He has since been offered two other roles, but he declined both to take a last shot at baseball. Texas general manager Doug Melvin invited Elster to camp this spring as a nonroster player, then saw Elster show up overweight. "It wasn't a good first impression," says Rangers manager Johnny Oates. But a back injury to shortstop Benji Gil in spring training thrust Elster into the starting lineup. Now Texas will face a tough decision when Gil, who's due back on June 1, returns. Elster isn't worried. "I'll enjoy this as long as it lasts, but I don't want to play baseball the rest of my life," he says.
•Blue Jays righthander Juan Guzman, 29, has gone from terrific to terrible and back to terrific. Guzman was 40-11 with a 3.28 earned run average in his first three seasons, from 1991 to '93, but during the last two he went 16-25, and his ERA climbed to 5.99. He was especially dreadful last year, going 4-14 with a 6.32 ERA.
This year Guzman's nasty slider has been diving again, and his control—which was horrendous last year—has been sharp. He was 4-1 with a 2.12 ERA at week's end, and opposing batters were hitting .183 against him, a league low among American League starters. "He looks like the Guzman of 1992," says Brewers second baseman-centerfielder Pat Listach. "I think he throws harder than [Boston's Roger] Clemens. He's throwing 92 [mph] on the black."
Guzman credits his turnaround mostly to a healthy right shoulder, which he says he didn't have the last two years. "I couldn't do what I wanted to do," says Guzman. "It was like wanting to run but not being able to." Toronto manager Cito Gaston says that Guzman's shoulder was indeed sore but also concedes that part of Guzman's problem was his approach. "Pitchers watch that guy in Atlanta, Greg Maddux, and want to emulate him, and that isn't good for everyone," says Gaston. "I think that's what Juan did the last two years. He just wanted to paint the black. Juan is at his best when he's a thrower, not a pitcher."
•Reds centerfielder Eric Davis, 33, retired after the 1994 season, saying he had no intention of playing again. He says he was "mentally exhausted" from trying to overcome his many ailments, from knee injuries to a lacerated right kidney suffered when trying to make a diving catch in Game 4 of the 1990 World Series against Oakland, to the last straw, a herniated disk in his neck. "Starting with the second game of the '94 season, I took eight shots in my neck in three months, and the needle was this long," he says, spreading his hands at least a foot apart.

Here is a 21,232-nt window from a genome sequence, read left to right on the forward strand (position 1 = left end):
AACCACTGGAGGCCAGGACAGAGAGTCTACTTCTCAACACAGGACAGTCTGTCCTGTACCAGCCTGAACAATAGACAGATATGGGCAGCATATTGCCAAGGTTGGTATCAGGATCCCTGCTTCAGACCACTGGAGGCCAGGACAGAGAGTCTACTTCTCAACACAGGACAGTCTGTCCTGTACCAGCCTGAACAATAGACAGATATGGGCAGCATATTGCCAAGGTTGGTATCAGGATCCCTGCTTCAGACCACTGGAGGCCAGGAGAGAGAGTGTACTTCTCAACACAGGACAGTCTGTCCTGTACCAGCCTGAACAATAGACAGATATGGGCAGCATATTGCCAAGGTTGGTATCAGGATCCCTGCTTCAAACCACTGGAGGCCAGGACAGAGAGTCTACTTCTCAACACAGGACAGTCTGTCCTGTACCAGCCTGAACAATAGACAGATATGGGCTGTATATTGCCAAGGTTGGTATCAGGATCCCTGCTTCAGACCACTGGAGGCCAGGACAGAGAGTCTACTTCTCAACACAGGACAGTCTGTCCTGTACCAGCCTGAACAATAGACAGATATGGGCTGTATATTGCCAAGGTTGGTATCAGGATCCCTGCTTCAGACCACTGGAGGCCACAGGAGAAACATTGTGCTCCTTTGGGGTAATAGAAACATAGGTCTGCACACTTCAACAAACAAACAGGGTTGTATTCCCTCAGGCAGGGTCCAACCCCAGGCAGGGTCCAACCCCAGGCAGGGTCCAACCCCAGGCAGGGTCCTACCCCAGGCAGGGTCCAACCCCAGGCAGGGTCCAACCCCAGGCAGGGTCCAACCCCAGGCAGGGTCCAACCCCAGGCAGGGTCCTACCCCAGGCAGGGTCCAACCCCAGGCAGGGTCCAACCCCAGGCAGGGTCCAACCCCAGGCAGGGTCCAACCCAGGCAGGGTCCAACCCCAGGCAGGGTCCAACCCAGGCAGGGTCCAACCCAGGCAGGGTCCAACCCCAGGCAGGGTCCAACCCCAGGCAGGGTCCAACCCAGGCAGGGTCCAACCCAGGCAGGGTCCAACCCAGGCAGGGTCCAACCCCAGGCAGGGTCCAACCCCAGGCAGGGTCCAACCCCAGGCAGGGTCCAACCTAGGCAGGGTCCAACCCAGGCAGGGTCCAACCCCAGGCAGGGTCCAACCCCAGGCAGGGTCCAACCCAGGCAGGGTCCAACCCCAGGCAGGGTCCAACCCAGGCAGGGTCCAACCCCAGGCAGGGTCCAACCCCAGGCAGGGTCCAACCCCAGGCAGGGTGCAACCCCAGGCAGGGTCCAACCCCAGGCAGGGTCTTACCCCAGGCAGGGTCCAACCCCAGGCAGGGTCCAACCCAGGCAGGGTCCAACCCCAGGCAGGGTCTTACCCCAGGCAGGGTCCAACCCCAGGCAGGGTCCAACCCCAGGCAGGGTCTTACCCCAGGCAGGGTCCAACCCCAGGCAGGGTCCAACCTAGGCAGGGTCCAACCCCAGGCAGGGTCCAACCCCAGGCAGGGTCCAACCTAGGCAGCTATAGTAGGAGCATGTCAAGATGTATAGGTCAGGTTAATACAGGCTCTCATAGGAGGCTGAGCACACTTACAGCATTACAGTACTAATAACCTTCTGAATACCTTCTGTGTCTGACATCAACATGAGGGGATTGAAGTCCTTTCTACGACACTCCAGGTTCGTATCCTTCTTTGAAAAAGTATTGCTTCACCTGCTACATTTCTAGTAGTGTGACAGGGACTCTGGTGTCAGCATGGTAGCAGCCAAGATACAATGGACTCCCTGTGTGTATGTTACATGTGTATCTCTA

Davis stayed away from baseball entirely until Cincinnati shortstop Barry Larkin and utilityman Lenny Harris called him and asked him to come to one of the Reds' playoff games last October in Davis's hometown, Los Angeles. He stayed only three innings. "I couldn't watch the game, knowing that I could still be doing what they were doing," he says. "But that's when the adrenaline started flowing again." He spoke with Reds owner Marge Schott and general manager Jim Bowden that day about coming back and arrived at spring training with the goal of simply making the team.
He has done more than that. He won the starting centerfielder's job and was leading the Reds in home runs (six) and RBIs (23) after hitting grand slams in two consecutive wins over the Giants on Saturday and Sunday. He's thankful to be back in the majors after going more than a year without touching a bat or a ball. "If you take a year off from basketball, you can go out and shoot and scrimmage," he says. "There's no way to simulate major league baseball."
When the Braves' Greg Maddux gave up six earned runs in 8⅓ innings against the Phillies last Friday, it was the first time since June 26, 1991, that Maddux had allowed that many earned runs in a game. He also gave up his first grand slam, to Philadelphia catcher Benito Santiago, in the ninth inning. It was the first time in Maddux's 11-year career that he lost a game in which his team was leading going into the ninth....
The Padres' Tony Gwynn did something rare for him: He struck out twice in a game on April 28, against the Astros' Darryl Kile. It was the first time Gwynn had struck out twice in the same game against the same pitcher since Kevin Gross got him on June 11, 1993.